How I wish, how I wish you were here.

Well it’s too late. Goose Fair finished yesterday. It was, possibly still is, the largest travelling fair in Europe.  Well versed in the art of extracting money with impossible shooting ranges, where you fire corks that spin off in all directions – other than the one direction that might win you a prize.  Every type of food stall, including the Goose Fair classics of mushy peas with mint sauce and a cock on a stick.  Not to be eaten together, that would be really gross.  As the fair goes on from Wednesday to Sunday the prices on the rides inch higher – a £3 ride on Wednesday evening when I went alone was a £4 ride on Saturday afternoon when I went with the family.

But if you go with nearly empty pockets, and an eye for the photo opportunities it is really quite good fun when the sun sets and the lights and noise, and smoke machines, bombard the senses. Especially when you can use your bus pass for a free ride on the tram that stops right outside the fairground site.  Yes, if you look back in my archives you will find I did the same last year, but hopefully these images stand alone. All handheld – a tripod would not survive the crowds…

Goose Fair--_1

The promise of things to come as the sun sets.

Goose Fair--_7

Goose Fair--_17

Goose Fair--_16

Goose Fair--_22

So Goose Fair is over for another year, so now I have my fingers crossed that is stops raining long enough to fulfill (auto-corrected – I thought fulfil only had one l at the end?) two more autumn imperatives – the deer rut and maybe some woodland/waterfalls with the non-green leaves.

Until then…

I was staring straight into the shining sun

This is another of those posts where I regret pinning my hopes on Pink Floyd to provide a suitable lyric.  Luckily there is a photo taken straight into the shining sun, but I would have been happier with a more obvious fairground reference. No turning back now though, no reflecting “on the turning away” from the decision made in haste and in a moment of madness.

Once again it has been a long while since the last post, but there will be another after May 3rd, I promise. The Easter weekend brought two separate funfairs to the area. One that included a donut stall, and thereby automatically my favourite, and one that was “traditional”.  Evidently donuts are not traditional, so this one only had candy floss. The clincher was that the traditional option was based at Wollaton Park, so as well as the fair itself there were several other options for things to do and places to eat.

No traditional fairground is complete without a Punch and Judy show (apparently)


But I did mention the fair was in the grounds of Wollaton Hall, otherwise known as Wayne Manor? This photo was whilst they were setting up – there was no tape round the rides on the day. Just in case you thought Health and Safety had gone mad. Again.


I bow to political correctness here. My wife does not like having her photo shown, and my grandson is very young, so should not have his image on social media (give me strength!). Fortunately I like contre jour, and I did promise it in the title of the blog post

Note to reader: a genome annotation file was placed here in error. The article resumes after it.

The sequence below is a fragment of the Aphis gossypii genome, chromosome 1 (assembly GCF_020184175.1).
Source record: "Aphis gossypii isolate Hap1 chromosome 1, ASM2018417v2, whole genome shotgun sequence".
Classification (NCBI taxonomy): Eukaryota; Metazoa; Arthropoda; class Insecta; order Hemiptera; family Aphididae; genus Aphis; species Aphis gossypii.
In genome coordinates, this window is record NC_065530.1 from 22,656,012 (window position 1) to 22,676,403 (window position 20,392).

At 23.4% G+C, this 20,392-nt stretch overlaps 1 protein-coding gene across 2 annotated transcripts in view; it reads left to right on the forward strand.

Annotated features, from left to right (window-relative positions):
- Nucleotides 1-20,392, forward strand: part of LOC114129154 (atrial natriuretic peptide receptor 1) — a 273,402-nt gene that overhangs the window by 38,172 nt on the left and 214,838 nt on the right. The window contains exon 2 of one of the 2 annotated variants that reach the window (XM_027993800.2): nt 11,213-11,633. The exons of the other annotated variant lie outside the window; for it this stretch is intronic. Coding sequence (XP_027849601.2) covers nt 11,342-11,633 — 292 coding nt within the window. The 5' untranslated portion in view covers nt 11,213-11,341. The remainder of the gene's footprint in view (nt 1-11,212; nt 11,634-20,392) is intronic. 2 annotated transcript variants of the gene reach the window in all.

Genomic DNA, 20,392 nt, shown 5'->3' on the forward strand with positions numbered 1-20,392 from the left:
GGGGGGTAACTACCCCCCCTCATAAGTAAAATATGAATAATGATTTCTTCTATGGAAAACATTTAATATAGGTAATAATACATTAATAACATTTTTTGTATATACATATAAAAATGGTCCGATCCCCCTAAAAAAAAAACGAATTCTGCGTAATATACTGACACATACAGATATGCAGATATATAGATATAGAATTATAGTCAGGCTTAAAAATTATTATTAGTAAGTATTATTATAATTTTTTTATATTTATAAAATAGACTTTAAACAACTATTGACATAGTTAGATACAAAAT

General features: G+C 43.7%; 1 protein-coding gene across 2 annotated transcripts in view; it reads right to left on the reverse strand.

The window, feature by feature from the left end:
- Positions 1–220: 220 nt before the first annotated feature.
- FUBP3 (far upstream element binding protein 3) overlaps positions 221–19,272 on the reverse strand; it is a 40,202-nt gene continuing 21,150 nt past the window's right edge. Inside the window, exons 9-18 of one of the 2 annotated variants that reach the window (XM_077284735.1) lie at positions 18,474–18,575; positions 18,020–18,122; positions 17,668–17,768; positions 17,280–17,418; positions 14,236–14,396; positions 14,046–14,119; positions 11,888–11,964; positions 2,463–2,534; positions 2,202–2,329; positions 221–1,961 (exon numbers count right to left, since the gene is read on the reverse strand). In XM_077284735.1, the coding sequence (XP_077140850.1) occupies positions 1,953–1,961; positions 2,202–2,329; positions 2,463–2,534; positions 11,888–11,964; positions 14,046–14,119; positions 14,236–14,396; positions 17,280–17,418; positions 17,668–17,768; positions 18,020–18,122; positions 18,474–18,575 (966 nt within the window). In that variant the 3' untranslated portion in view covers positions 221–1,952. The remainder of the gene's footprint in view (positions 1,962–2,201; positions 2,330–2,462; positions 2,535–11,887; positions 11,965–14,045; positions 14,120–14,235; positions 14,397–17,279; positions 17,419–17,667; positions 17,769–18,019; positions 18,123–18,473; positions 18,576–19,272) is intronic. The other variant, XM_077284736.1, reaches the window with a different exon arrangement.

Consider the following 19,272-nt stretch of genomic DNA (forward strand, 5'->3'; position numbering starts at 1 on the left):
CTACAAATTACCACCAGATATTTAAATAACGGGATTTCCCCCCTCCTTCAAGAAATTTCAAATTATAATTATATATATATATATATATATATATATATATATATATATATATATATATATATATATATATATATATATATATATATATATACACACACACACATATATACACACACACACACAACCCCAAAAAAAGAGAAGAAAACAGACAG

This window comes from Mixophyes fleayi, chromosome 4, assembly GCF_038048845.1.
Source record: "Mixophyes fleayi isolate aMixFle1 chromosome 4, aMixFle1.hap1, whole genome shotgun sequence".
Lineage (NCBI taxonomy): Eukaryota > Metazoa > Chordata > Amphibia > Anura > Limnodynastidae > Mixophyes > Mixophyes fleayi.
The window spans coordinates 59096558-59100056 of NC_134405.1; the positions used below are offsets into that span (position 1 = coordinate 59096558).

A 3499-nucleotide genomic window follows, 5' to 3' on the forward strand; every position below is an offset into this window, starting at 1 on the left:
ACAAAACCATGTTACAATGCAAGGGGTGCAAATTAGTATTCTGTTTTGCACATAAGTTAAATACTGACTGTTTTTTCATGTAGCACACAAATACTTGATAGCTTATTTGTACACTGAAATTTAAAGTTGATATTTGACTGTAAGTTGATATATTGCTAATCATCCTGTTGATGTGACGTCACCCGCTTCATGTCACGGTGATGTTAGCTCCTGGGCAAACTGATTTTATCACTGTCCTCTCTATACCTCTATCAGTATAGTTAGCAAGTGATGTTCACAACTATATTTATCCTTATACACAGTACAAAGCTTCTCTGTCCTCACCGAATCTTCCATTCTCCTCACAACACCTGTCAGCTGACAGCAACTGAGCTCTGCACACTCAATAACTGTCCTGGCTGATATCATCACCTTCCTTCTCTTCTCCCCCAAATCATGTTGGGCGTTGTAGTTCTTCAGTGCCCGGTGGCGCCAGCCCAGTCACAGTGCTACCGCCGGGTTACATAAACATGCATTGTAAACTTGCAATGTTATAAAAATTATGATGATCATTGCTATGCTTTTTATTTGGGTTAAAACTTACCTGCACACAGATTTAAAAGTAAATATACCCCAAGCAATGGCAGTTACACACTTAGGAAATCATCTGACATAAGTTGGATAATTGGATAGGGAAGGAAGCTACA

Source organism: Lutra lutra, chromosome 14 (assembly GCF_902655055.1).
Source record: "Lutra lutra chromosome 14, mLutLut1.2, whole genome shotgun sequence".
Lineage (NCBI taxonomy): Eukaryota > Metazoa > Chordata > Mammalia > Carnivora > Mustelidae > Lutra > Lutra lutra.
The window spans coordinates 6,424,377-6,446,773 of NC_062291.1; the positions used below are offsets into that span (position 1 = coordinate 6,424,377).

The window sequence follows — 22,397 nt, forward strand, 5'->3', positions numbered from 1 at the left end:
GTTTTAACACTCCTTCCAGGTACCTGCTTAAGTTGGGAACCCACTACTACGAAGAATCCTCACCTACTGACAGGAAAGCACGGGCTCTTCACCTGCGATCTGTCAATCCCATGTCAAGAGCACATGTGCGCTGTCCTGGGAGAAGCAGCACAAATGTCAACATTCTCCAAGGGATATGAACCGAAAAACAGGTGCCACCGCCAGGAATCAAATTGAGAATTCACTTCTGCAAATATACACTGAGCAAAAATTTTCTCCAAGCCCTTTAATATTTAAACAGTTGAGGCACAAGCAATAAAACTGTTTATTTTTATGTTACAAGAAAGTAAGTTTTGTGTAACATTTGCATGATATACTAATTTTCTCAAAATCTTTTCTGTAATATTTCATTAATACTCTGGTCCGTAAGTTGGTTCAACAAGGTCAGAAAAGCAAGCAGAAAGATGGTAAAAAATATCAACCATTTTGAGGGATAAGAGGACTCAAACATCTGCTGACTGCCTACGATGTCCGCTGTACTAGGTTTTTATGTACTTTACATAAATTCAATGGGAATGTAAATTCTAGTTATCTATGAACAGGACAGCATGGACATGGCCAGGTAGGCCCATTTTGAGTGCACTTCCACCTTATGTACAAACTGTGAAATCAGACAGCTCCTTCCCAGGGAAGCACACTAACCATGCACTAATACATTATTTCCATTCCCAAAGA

To avoid burning my eyeballs out, I also took a couple of images with more traditional lighting. It was a Traditional fair after all, for traditional people… That is if you can call a grandson in a fox mask traditional?




As usual, all these images are on Flickr in full resolution.  Until next time, when hopefully I can find a suitable lyric, or change my mind about the theming process. have fun.

I heard cathedral bells tripping down the alleyways as I walked on

So who guessed this was Simon and Garfunkel, For Emily?  They say the devil has all the best music, which seems odd since I do not really see most rappers as particularly religious, based on their lyrics.  But the other side definitely wins out on architecture.  So after spending £5 on my photographers permit, I spent a very relaxed and silent couple of hours in Southwell Minster.


The intent was to capture some of the architecture, and the light in the building.  So I was a little disappointed when a very helpful steward nabbed me and decided to explain various features, whilst I watched the light from a stained glass window disappear from the pillar it had been illuminating.  Once gone it was not to return, but there were other opportunities, which I hope to have captured adequately, both of the architecture itself, and of the fascinating play of light and shadow as the sun progressed.

But before all of this, Southwell is also the home of the Bramley apple.  The original tree is still in the village, and the Minster has a window dedicated to the Bramley



So with no further delays – I introduce you to “Southwell Minster – Architecture and Light”.  Remember to click on the image for a full view








We’re under fifteen feet of pure white snow

So happy to have changed the rules so I can use Nick Cave lyrics.  Fifteen feet is an exaggeration.  So is fifteen inches, and fifteen centimetres.  We had a little and that is the important thing.  So of course we needed to go out for a walk with the camera.  With the weather-sealed Olympus camera and lens that is, so the snow would not be a problem.